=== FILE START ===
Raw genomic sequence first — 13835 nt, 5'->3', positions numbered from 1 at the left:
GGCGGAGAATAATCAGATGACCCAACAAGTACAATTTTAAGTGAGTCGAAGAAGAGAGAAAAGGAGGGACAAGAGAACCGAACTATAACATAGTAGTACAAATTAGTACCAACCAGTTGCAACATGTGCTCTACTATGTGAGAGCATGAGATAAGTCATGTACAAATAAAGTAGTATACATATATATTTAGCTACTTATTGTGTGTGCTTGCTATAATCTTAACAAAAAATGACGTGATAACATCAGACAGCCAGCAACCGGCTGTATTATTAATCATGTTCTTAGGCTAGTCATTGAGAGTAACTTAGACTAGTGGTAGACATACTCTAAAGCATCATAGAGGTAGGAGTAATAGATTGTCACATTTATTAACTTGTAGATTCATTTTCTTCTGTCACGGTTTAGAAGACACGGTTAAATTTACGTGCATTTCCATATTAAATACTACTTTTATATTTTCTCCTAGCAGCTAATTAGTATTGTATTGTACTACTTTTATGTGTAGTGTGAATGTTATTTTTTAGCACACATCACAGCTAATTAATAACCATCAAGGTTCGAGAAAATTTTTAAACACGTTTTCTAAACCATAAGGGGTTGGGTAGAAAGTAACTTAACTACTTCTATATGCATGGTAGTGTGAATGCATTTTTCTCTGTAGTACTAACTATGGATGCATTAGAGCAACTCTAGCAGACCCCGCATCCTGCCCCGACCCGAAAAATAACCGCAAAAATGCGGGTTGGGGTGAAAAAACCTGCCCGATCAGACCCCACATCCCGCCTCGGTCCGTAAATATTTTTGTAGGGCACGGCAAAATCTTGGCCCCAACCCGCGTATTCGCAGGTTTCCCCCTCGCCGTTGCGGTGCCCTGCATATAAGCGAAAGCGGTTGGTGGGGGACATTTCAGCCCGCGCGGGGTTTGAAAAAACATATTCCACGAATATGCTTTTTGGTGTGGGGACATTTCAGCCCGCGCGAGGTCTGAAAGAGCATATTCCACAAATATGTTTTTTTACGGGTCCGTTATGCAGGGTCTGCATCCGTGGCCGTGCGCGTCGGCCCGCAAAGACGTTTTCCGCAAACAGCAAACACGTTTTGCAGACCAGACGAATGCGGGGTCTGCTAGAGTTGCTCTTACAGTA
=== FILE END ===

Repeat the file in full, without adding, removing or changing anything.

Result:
Raw genomic sequence first — 13835 nt, 5'->3', positions numbered from 1 at the left:
GGCGGAGAATAATCAGATGACCCAACAAGTACAATTTTAAGTGAGTCGAAGAAGAGAGAAAAGGAGGGACAAGAGAACCGAACTATAACATAGTAGTACAAATTAGTACCAACCAGTTGCAACATGTGCTCTACTATGTGAGAGCATGAGATAAGTCATGTACAAATAAAGTAGTATACATATATATTTAGCTACTTATTGTGTGTGCTTGCTATAATCTTAACAAAAAATGACGTGATAACATCAGACAGCCAGCAACCGGCTGTATTATTAATCATGTTCTTAGGCTAGTCATTGAGAGTAACTTAGACTAGTGGTAGACATACTCTAAAGCATCATAGAGGTAGGAGTAATAGATTGTCACATTTATTAACTTGTAGATTCATTTTCTTCTGTCACGGTTTAGAAGACACGGTTAAATTTACGTGCATTTCCATATTAAATACTACTTTTATATTTTCTCCTAGCAGCTAATTAGTATTGTATTGTACTACTTTTATGTGTAGTGTGAATGTTATTTTTTAGCACACATCACAGCTAATTAATAACCATCAAGGTTCGAGAAAATTTTTAAACACGTTTTCTAAACCATAAGGGGTTGGGTAGAAAGTAACTTAACTACTTCTATATGCATGGTAGTGTGAATGCATTTTTCTCTGTAGTACTAACTATGGATGCATTAGAGCAACTCTAGCAGACCCCGCATCCTGCCCCGACCCGAAAAATAACCGCAAAAATGCGGGTTGGGGTGAAAAAACCTGCCCGATCAGACCCCACATCCCGCCTCGGTCCGTAAATATTTTTGTAGGGCACGGCAAAATCTTGGCCCCAACCCGCGTATTCGCAGGTTTCCCCCTCGCCGTTGCGGTGCCCTGCATATAAGCGAAAGCGGTTGGTGGGGGACATTTCAGCCCGCGCGGGGTTTGAAAAAACATATTCCACGAATATGCTTTTTGGTGTGGGGACATTTCAGCCCGCGCGAGGTCTGAAAGAGCATATTCCACAAATATGTTTTTTTACGGGTCCGTTATGCAGGGTCTGCATCCGTGGCCGTGCGCGTCGGCCCGCAAAGACGTTTTCCGCAAACAGCAAACACGTTTTGCAGACCAGACGAATGCGGGGTCTGCTAGAGTTGCTCTTACAGTA